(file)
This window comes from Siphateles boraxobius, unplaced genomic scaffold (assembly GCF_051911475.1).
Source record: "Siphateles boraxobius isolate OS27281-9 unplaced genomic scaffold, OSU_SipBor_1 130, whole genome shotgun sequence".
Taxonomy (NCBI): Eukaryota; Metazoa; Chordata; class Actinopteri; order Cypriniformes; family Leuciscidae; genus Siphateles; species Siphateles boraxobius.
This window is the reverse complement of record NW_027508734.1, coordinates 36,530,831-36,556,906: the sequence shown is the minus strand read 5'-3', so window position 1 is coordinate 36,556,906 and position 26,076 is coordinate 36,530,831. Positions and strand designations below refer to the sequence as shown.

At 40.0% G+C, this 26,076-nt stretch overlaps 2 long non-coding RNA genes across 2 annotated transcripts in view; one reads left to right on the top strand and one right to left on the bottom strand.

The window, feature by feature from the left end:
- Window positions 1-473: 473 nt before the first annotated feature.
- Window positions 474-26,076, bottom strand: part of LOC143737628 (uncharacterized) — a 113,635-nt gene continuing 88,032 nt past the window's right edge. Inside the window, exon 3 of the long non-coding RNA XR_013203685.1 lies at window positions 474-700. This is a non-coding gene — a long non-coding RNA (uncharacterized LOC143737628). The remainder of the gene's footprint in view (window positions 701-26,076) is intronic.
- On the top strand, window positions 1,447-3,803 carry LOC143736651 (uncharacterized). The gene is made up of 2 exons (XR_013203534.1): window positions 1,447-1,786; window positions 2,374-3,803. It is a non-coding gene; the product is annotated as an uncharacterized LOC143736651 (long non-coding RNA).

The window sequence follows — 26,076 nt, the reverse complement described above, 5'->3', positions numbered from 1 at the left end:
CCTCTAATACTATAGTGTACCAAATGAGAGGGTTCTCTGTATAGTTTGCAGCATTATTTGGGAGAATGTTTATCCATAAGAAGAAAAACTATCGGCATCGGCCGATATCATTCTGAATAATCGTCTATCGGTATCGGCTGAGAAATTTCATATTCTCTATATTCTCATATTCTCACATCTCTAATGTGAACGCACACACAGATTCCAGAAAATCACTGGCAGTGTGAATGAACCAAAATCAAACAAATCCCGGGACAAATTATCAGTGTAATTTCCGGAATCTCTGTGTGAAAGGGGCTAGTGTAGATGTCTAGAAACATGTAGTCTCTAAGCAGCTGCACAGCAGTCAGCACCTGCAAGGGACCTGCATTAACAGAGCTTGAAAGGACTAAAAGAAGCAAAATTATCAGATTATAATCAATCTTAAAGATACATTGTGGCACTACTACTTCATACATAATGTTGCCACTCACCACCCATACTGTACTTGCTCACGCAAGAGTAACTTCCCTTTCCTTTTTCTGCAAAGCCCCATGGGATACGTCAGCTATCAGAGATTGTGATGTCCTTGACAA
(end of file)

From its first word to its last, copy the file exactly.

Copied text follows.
This window comes from Siphateles boraxobius, unplaced genomic scaffold (assembly GCF_051911475.1).
Source record: "Siphateles boraxobius isolate OS27281-9 unplaced genomic scaffold, OSU_SipBor_1 130, whole genome shotgun sequence".
Taxonomy (NCBI): Eukaryota; Metazoa; Chordata; class Actinopteri; order Cypriniformes; family Leuciscidae; genus Siphateles; species Siphateles boraxobius.
This window is the reverse complement of record NW_027508734.1, coordinates 36,530,831-36,556,906: the sequence shown is the minus strand read 5'-3', so window position 1 is coordinate 36,556,906 and position 26,076 is coordinate 36,530,831. Positions and strand designations below refer to the sequence as shown.

At 40.0% G+C, this 26,076-nt stretch overlaps 2 long non-coding RNA genes across 2 annotated transcripts in view; one reads left to right on the top strand and one right to left on the bottom strand.

The window, feature by feature from the left end:
- Window positions 1-473: 473 nt before the first annotated feature.
- Window positions 474-26,076, bottom strand: part of LOC143737628 (uncharacterized) — a 113,635-nt gene continuing 88,032 nt past the window's right edge. Inside the window, exon 3 of the long non-coding RNA XR_013203685.1 lies at window positions 474-700. This is a non-coding gene — a long non-coding RNA (uncharacterized LOC143737628). The remainder of the gene's footprint in view (window positions 701-26,076) is intronic.
- On the top strand, window positions 1,447-3,803 carry LOC143736651 (uncharacterized). The gene is made up of 2 exons (XR_013203534.1): window positions 1,447-1,786; window positions 2,374-3,803. It is a non-coding gene; the product is annotated as an uncharacterized LOC143736651 (long non-coding RNA).

The window sequence follows — 26,076 nt, the reverse complement described above, 5'->3', positions numbered from 1 at the left end:
CCTCTAATACTATAGTGTACCAAATGAGAGGGTTCTCTGTATAGTTTGCAGCATTATTTGGGAGAATGTTTATCCATAAGAAGAAAAACTATCGGCATCGGCCGATATCATTCTGAATAATCGTCTATCGGTATCGGCTGAGAAATTTCATATTCTCTATATTCTCATATTCTCACATCTCTAATGTGAACGCACACACAGATTCCAGAAAATCACTGGCAGTGTGAATGAACCAAAATCAAACAAATCCCGGGACAAATTATCAGTGTAATTTCCGGAATCTCTGTGTGAAAGGGGCTAGTGTAGATGTCTAGAAACATGTAGTCTCTAAGCAGCTGCACAGCAGTCAGCACCTGCAAGGGACCTGCATTAACAGAGCTTGAAAGGACTAAAAGAAGCAAAATTATCAGATTATAATCAATCTTAAAGATACATTGTGGCACTACTACTTCATACATAATGTTGCCACTCACCACCCATACTGTACTTGCTCACGCAAGAGTAACTTCCCTTTCCTTTTTCTGCAAAGCCCCATGGGATACGTCAGCTATCAGAGATTGTGATGTCCTTGACAA